The BBC’s flagship documentary distorts Jewish history and rights to Jerusalem while promoting a one-sided and biased agenda.
On 18 January, the BBC’s flagship documentary program, Panorama, focused on tensions in the area of eastern Jerusalem adjacent to the Old City.
Any pretence at balance is thrown out of the window as reporter Jane Corbin makes it clear that, under the BBC’s own interpretation of international law, anything that Israel does in that part of the city is illegal, setting the tone for the entire 30 minute program.
Thus, Israelis are presented as usurpers of Palestinian rights and property in eastern Jerusalem in a one-sided piece of agitprop. As analyst Robin Shepherd writes:
Rarely will you get a clearer insight into the flagrant institutional bias inside the world’s most powerful media outlet than this. The slipperiness of the tactics employed, the unabashed censorship of vital historical context, and the blatant pursuit of a political agenda constituted a lesson in the techniques of modern day propaganda. It was something to behold.
Here we examine some of the assumptions, claims and biases that underpin this edition of Panorama.
Denying Jewish Rights to Jerusalem
The BBC’s institutional anti-Israel bias often manifests itself not in what is broadcast but what is left out. Panorama is no different. The BBC reports events as though Jewish history in Jerusalem begins in 1948, thus omitting thousands of years of Jewish attachment to the city, including those areas of eastern Jerusalem that are the subject of Panorama’s investigation.
The only time that the eastern part of Jerusalem was exclusively Arab was between 1949 and 1967, and that was because Jordan occupied the area and forcibly expelled all the Jews.
As Mitchell Bard makes clear, before 1865, the entire population of Jerusalem lived behind the Old City walls (what today would be considered part of the eastern part of the city). Later, the city began to expand beyond the walls because of population growth, and both Jews and Arabs began to build in new areas of the city.
By the time of partition, a thriving Jewish community was living in the eastern part of Jerusalem, an area that included the Jewish Quarter of the Old City. This area of the city also contains many sites of importance to the Jewish religion, including the City of David, the Temple Mount and the Western Wall. In addition, major institutions like Hebrew University and the original Hadassah Hospital are on Mount Scopus — in eastern Jerusalem.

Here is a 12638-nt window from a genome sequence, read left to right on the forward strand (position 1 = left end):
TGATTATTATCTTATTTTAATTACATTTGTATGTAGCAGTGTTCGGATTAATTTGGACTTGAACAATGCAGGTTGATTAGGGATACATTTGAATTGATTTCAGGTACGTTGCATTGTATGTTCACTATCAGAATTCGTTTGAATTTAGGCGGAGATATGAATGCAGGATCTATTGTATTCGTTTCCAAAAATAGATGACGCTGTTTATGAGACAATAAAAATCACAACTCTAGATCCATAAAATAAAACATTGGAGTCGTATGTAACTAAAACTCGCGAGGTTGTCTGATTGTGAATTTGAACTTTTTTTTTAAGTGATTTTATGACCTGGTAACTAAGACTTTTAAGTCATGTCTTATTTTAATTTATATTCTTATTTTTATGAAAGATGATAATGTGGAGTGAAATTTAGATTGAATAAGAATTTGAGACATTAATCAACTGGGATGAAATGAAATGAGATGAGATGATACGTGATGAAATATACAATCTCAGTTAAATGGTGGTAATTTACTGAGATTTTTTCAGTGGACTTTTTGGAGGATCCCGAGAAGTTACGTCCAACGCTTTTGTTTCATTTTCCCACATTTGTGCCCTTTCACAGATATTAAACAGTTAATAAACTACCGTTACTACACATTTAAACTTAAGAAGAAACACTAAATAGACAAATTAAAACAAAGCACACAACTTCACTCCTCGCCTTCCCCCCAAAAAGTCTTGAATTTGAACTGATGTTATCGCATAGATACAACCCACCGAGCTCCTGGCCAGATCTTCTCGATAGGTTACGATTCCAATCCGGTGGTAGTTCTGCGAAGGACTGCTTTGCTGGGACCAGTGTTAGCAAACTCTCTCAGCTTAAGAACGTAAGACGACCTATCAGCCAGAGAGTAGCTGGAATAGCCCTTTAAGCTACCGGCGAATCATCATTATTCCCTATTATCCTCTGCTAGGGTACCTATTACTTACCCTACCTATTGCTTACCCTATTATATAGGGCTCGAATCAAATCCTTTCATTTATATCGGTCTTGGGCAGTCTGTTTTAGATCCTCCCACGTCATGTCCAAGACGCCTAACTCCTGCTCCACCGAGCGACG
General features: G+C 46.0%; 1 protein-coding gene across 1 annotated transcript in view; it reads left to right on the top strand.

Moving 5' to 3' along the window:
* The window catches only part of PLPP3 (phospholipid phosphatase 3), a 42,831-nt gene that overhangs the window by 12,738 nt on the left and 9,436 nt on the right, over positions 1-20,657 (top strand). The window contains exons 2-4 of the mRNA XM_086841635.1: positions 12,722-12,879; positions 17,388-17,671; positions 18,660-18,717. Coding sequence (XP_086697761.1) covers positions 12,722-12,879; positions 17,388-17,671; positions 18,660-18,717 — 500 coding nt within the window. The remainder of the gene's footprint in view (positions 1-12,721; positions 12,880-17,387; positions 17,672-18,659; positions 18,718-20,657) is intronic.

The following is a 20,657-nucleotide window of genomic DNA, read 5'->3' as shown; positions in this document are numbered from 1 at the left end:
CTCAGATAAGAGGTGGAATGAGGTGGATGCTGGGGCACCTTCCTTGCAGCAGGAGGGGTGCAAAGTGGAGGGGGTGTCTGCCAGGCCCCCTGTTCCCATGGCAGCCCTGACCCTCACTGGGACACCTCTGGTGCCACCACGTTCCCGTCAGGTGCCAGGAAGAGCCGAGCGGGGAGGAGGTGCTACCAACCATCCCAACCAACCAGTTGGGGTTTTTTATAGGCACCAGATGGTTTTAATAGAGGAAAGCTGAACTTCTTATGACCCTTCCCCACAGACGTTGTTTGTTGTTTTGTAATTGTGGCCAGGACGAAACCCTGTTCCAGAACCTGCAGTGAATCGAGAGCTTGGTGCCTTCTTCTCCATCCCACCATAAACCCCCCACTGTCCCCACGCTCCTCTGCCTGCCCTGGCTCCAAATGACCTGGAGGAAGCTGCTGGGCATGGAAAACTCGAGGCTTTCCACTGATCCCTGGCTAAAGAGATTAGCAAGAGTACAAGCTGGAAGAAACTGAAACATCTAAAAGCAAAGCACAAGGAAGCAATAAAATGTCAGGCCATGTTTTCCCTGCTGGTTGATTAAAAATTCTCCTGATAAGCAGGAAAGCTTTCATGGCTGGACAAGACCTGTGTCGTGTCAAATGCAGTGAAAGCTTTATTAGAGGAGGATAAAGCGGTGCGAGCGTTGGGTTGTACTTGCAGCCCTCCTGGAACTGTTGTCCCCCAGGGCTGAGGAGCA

Palestinian House Demolitions
Corbin’s tone gives the impression that she just so happens to be strolling through eastern Jerusalem before coming across Israeli authorities carrying out a house demolition almost as if this is a daily occurrence. She disingenuously pulls a supposed list of dozens more demolitions scheduled to take place. Viewers are treated to emotive scenes and Palestinian claims that such demolitions are driven by “racism” and “ethnic cleansing” while Jewish residents of Jerusalem are not subjected to similar demolition orders.
As human rights lawyer Justus Reid Weiner found in his research, illegal building by Palestinians has reached epidemic proportions while in the Jewish neighborhoods, illegal construction typically takes the form of additions to existing legal structures – such as closing a balcony or hollowing out under a building to create an extra room. In the Arab sector, however, illegal construction often takes the form of entire multi-floor buildings with 4 to 25 living units, built with the financial assistance of the Palestinian Authority on land that is not owned by the builder.
The same procedures for administrative demolition orders apply to both Jews and Arabs in all parts of the city, as a final backstop to remove structures built illegally on roadbeds or land designated for schools, clinics, and the like.
Despite frequent accusations that the city’s planning policy seeks to “Judaize” Jerusalem, the Arab population of the city has increased since 1967 from 27% to 32%. Moreover, since 1967 new Arab construction has outpaced Jewish construction.
The Hanoun Family Eviction
The eviction of the Hanouns has become something of a cause celebre with the family camped in the street outside of their previous home making for a compelling media story and propaganda tool. Once again, the BBC does its best to portray the Palestinians as victims of Israeli malice.
However, the Hanoun case is not quite so simple having been subject to legal activity dating back decades. After 1948 the neighborhoods of Sheikh Jarrah and Shimon HaTzadik came under Jordanian control and the Jewish-owned land was handed over to the Jordanian Custodian of Enemy Property. In the mid-1950s the Jordanian government settled Arabs there. They took over the homes of the Jews and paid rent to the Jordanian Custodian.
Although a Jewish institutional presence has been established in the area in the form of Israeli governmental offices and services, Jewish groups have sought to establish a residential presence as well. This is being done through property and land acquisitions, and by judicial means. To date, this activity has achieved a residential presence of no more than ten families who are living in a small part of the Shimon HaTzadik neighborhood from which Jews had been evicted in 1948.
There are dozens of pending court cases and legal proceedings seeking to remove Arab tenants on the grounds that they have not been paying rent to the rightful owners – the Committee of the Sephardic Community and the Ashkenazi Assembly of Israel, who purchased the land in the second part of the nineteenth century. In some of these cases, eviction notices have been issued, although the Israel Police has delayed the actual evictions due to international pressure.